Because this was a proceeding in district court (rather than an IPR before PTAB), the patent challenger had a high burden:
An issued patent is presumed to be valid. See 35 U.S.C. § 282. Therefore, to invalidate a patent, a party must carry its burden of proof by "clear and convincing evidence." See Procter & Gamble Co. v. Teva Pharm. USA, Inc., 566 F.3d 989, 994 (Fed. Cir. 2009). Clear and convincing evidence is evidence that "proves in the mind of the trier of fact an abiding conviction that the truth of [the] factual contentions [is] highly probable." Intel Corp. v. ITC, 946 F.2d 821, 830 (Fed. Cir. 1991) (internal quotation marks omitted; first alteration in original). A defendant's burden to prove obviousness is "especially difficult when the prior art [on which the party relies] was before the PTO examiner during prosecution of the application." Hewlett-Packard Co. v. Bausch & Lamb Inc., 909 F.2d 1464, 1467 (Fed. Cir. 1990).
--->Concerning the "Elan patent" [ The Elan Patent is a divisional of U.S. Application No. 73,651 ("Application No. 73,651"), filed June 7, 1993, which issued as U.S. Patent No. 5,370,879 on December 6, 1994. ]
Of some prior art:
The Court is persuaded that the Rush Studies establish that a POSA would have had a reasonable expectation of success of administering 4-AP to achieve a therapeutic effect in MS patients. In the first study, reported in Stefoski, 12 patients with MS and five men without MS received intravenous doses of between seven and 35 mg of 4-AP. (Findings of Fact ("FF") ¶ 45) As Plaintiffs acknowledge, most of the MS patients demonstrated some improvement in symptoms, including vision, ocular motor function, and motor function (defined as power, coordination, and gait). (Id.) Stefoski concluded that "4-AP lessens multiple neurological deficits in multiple sclerosis" and "suggests a clinical usefulness for [4-AP]." (JTX-0112 at 71, 76) Similarly, the second study, reported in Davis, found that orally administered 4-AP produces clinically important improvements in multiple, chronic deficits resulting from MS. (JTX-0043 at 186) Davis was a placebo-controlled study of the effect of 10-25 mg immediate-release doses of 4-AP in 20 MS patients (15 patients received 4-AP and five patients received placebo). (FF ¶ 48) Davis reported mild to marked improvement in all patients, including improvements in motor coordination in nine out of 13 subjects tested. (Id.)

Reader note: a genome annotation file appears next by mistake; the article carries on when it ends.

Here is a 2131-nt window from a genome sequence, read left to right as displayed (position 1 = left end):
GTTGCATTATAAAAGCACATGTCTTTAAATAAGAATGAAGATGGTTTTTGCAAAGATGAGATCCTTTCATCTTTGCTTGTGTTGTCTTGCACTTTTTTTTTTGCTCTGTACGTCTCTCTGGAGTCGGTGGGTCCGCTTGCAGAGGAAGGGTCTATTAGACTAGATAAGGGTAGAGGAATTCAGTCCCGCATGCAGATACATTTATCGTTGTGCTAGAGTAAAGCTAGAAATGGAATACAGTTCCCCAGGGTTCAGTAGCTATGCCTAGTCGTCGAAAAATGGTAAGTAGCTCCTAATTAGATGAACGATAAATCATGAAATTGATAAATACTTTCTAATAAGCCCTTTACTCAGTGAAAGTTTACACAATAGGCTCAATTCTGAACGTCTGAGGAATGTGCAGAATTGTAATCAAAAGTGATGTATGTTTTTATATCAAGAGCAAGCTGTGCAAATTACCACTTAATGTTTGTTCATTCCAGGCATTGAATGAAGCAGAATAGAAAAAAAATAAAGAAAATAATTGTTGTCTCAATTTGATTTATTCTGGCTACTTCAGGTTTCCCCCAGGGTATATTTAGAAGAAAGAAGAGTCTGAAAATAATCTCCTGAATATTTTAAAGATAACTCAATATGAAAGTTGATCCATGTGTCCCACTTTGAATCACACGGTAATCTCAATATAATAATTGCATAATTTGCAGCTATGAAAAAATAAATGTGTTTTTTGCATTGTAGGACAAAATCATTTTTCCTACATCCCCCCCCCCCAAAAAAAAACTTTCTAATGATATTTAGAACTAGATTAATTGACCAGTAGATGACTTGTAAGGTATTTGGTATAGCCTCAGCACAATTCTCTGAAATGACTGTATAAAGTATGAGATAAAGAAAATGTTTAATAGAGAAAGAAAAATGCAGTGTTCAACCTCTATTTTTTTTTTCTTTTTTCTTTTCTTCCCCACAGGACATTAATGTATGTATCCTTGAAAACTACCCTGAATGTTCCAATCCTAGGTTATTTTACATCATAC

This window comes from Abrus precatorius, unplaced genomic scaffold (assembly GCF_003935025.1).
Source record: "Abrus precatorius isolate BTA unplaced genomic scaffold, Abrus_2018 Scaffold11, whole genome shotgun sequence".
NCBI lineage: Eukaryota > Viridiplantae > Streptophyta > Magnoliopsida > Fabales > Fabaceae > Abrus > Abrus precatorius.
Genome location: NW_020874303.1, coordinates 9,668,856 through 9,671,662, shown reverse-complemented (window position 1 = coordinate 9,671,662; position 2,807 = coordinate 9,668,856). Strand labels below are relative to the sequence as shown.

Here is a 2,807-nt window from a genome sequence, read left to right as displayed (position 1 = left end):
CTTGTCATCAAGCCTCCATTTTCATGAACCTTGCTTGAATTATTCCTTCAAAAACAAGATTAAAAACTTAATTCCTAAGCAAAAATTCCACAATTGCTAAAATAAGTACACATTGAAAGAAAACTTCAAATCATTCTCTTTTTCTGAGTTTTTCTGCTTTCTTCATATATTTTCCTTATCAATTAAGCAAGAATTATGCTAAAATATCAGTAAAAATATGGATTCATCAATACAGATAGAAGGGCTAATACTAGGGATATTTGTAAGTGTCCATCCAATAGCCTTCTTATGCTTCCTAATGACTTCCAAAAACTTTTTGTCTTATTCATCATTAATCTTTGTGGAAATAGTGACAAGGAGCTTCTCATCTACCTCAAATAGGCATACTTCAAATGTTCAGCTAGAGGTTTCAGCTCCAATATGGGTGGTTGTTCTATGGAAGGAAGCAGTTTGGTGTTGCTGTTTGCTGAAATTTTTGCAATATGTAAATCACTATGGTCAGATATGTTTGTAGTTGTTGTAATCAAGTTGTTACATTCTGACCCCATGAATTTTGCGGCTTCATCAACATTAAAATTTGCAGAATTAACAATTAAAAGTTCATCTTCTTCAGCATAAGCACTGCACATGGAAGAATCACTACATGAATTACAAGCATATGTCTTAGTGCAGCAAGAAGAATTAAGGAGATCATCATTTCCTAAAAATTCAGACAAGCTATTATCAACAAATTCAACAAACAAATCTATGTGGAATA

In addition to suggesting that 4-AP could improve symptoms of MS, the Rush Studies' findings about 4-AP's safety suggested that there would be a viable therapeutic window for the drug (i.e., a range of doses at which the drug was both non-toxic and had therapeutic effects). Davis, for example, reported no serious adverse events in patients taking 10-25 mg oral doses. Davis concluded that, even in light of prior research indicating that 4-AP could cause seizures, the results of the reported study suggested that 10-25 mg per day could be a "safe and effective therapeutic window for orally administered 4-AP for visual and motor deficits in . . . MS patients."17 (JTX-0043 at 191)
Still, as even Plaintiffs acknowledge, the prior art need not contain "[c]onclusive proof of efficacy" in order to support a finding that a POSA would have been motivated to develop, and would have had a reasonable expectation of success in developing, a medical treatment. See Hoffmann-La Roche Inc. v. Apotex Inc., 748 F.3d 1326, 1331 (Fed. Cir. 2014). Rather, a POSA need only have a "reasonable expectation [*64] of success in developing [the claimed invention]." Allergan, Inc. v. Sandoz, Inc., 726 F.3d 1286, 1292 (Fed. Cir. 2013).